Is it possible that Benedict has been convinced that a little job parity will help the Church's image with women?
Pope Benedict is working on a plan to put more women in top jobs at the Vatican, his spokesman has disclosed.
Briefing journalists after visiting the Pope at his holiday retreat in the Alps, the Vatican's secretary of state, Cardinal Tarcisio Bertone, said the pontiff would give women "more space and more importance". At a debate late on Wednesday, the cardinal, who runs the Vatican bureaucracy, said changes would be introduced in an expected reshuffle of senior posts.
"We're drawing up the new appointments in the Vatican - everyone knows that - and in the context of the responsibilities of the women, there'll be posts that they take up", he said.
The top priority of Benedict's papacy is to tackle what Catholic leaders see as rampant secularisation in Europe. A key reason for this, in the view of many Vatican officials, is the disaffection of women who once formed the backbone of Catholic congregations.
Personally speaking, this does nothing for me. Besides the fact that I heppen to believe that Christ died for my sins and established the Church on the rock of Peter, I love the Church because of her teaching on women. I am in the image and likeness of God and find my dignity in the beautiful truth of authentic femininity.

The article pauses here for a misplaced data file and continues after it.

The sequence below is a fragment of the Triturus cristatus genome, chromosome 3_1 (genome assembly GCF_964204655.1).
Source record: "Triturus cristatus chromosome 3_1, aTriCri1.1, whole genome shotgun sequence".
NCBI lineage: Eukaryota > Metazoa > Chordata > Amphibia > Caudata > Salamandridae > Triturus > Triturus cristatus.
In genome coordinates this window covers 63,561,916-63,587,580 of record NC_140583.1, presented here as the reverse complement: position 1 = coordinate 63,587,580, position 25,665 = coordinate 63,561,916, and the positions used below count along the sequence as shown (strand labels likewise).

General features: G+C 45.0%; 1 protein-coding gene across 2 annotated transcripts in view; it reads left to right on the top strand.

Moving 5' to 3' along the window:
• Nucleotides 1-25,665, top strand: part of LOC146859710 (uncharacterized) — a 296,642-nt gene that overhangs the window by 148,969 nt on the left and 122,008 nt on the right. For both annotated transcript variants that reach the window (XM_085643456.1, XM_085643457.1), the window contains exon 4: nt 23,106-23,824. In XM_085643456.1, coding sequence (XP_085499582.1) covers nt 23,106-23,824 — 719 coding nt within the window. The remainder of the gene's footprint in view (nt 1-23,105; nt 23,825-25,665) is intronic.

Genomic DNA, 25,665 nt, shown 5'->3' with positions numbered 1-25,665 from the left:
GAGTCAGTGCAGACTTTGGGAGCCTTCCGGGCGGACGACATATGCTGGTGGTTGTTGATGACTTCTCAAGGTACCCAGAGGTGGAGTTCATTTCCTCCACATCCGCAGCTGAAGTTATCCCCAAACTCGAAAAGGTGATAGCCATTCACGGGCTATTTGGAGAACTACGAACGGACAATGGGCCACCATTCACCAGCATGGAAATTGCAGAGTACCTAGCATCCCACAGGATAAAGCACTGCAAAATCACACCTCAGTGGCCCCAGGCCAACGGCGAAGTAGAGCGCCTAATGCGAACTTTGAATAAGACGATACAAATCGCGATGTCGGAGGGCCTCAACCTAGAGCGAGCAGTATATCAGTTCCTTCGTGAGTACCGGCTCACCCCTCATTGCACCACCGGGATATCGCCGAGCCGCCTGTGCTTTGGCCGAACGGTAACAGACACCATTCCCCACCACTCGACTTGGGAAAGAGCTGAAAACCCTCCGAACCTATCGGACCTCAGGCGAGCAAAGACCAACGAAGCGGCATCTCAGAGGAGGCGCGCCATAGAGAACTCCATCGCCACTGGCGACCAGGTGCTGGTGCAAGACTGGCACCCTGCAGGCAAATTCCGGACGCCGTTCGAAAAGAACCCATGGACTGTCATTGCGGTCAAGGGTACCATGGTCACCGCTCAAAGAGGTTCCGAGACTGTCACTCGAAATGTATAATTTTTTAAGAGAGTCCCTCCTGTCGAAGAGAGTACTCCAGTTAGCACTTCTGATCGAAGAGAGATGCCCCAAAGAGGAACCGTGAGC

Will women who are disaffected from the Church say, "Aha, the Pope takes me seriously" because of such a manoeuvre? Not a chance. Disaffected women (and men) usually disagree with the Church's view of human sexuality, the nature of the family, and/or the Church's uncompromising respect for all human life. Usually, people leave due to a personal choice or proclivity, and often it's related to a particular wound. The average Catholic -- disaffected or not -- hasn't a clue who's in the hierarchy and who's pushing papers in the Vatican.
Now, that said, it's entirely possible that if women push certain papers, they would push them along a trajectory that will end up engaging women to reconsider their dismissiveness of the Church, but even that is doubtful to me. When the Holy Spirit guides an apostle, good things happen, and there is no gender-game that makes things succeed. (In that case, all sorts of quotas would have to be used to attract souls to Christ.)
Sadly, even the notion of this seems to pander to the male-model that "power brokers" make things happen, and unless women have their hands on some of those "levers of power," women won't be taken seriously in the pews. The Church is not only a sign of contradiction, but should be a manifestation of nuptial love. Redecorating with pink chair setasides is dangerous because of the very premise, and utterly unnecessary, since the Church is the one institution on earth that has always taken women seriously.
And finally, we also know that tokenism is toxic to those trying to accomplish things, surrounded by folks who are suspicious of the "why's and wherefore's" of their very presence.